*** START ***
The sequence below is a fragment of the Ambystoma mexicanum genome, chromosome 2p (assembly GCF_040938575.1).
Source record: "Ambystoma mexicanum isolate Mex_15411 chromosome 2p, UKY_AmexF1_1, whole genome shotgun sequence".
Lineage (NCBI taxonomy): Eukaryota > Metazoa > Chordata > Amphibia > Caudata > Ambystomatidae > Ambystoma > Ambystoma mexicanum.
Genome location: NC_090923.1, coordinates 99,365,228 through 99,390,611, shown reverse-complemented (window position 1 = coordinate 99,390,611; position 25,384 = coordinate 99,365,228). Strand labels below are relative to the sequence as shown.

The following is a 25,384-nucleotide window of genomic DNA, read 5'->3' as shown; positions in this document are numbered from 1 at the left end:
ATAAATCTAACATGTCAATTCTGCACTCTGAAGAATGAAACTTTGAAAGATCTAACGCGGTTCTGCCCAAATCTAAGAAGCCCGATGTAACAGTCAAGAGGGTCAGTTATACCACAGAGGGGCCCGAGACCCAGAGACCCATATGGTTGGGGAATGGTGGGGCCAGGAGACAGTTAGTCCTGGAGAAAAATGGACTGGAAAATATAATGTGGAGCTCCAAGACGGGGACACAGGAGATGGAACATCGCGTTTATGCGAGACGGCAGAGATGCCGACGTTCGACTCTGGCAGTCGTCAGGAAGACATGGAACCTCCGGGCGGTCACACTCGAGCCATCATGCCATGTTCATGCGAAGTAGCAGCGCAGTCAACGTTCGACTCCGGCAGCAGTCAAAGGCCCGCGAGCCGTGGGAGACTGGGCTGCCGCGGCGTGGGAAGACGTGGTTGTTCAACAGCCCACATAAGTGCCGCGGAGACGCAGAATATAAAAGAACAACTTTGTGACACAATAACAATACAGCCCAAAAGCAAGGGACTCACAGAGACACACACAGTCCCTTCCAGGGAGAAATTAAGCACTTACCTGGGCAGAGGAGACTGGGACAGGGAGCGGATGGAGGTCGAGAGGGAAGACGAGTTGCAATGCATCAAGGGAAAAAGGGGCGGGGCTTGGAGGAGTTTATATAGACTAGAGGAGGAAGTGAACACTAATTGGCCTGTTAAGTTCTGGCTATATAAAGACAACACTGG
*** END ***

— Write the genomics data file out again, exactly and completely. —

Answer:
The sequence below is a fragment of the Ambystoma mexicanum genome, chromosome 2p (assembly GCF_040938575.1).
Source record: "Ambystoma mexicanum isolate Mex_15411 chromosome 2p, UKY_AmexF1_1, whole genome shotgun sequence".
Lineage (NCBI taxonomy): Eukaryota > Metazoa > Chordata > Amphibia > Caudata > Ambystomatidae > Ambystoma > Ambystoma mexicanum.
Genome location: NC_090923.1, coordinates 99,365,228 through 99,390,611, shown reverse-complemented (window position 1 = coordinate 99,390,611; position 25,384 = coordinate 99,365,228). Strand labels below are relative to the sequence as shown.

The following is a 25,384-nucleotide window of genomic DNA, read 5'->3' as shown; positions in this document are numbered from 1 at the left end:
ATAAATCTAACATGTCAATTCTGCACTCTGAAGAATGAAACTTTGAAAGATCTAACGCGGTTCTGCCCAAATCTAAGAAGCCCGATGTAACAGTCAAGAGGGTCAGTTATACCACAGAGGGGCCCGAGACCCAGAGACCCATATGGTTGGGGAATGGTGGGGCCAGGAGACAGTTAGTCCTGGAGAAAAATGGACTGGAAAATATAATGTGGAGCTCCAAGACGGGGACACAGGAGATGGAACATCGCGTTTATGCGAGACGGCAGAGATGCCGACGTTCGACTCTGGCAGTCGTCAGGAAGACATGGAACCTCCGGGCGGTCACACTCGAGCCATCATGCCATGTTCATGCGAAGTAGCAGCGCAGTCAACGTTCGACTCCGGCAGCAGTCAAAGGCCCGCGAGCCGTGGGAGACTGGGCTGCCGCGGCGTGGGAAGACGTGGTTGTTCAACAGCCCACATAAGTGCCGCGGAGACGCAGAATATAAAAGAACAACTTTGTGACACAATAACAATACAGCCCAAAAGCAAGGGACTCACAGAGACACACACAGTCCCTTCCAGGGAGAAATTAAGCACTTACCTGGGCAGAGGAGACTGGGACAGGGAGCGGATGGAGGTCGAGAGGGAAGACGAGTTGCAATGCATCAAGGGAAAAAGGGGCGGGGCTTGGAGGAGTTTATATAGACTAGAGGAGGAAGTGAACACTAATTGGCCTGTTAAGTTCTGGCTATATAAAGACAACACTGG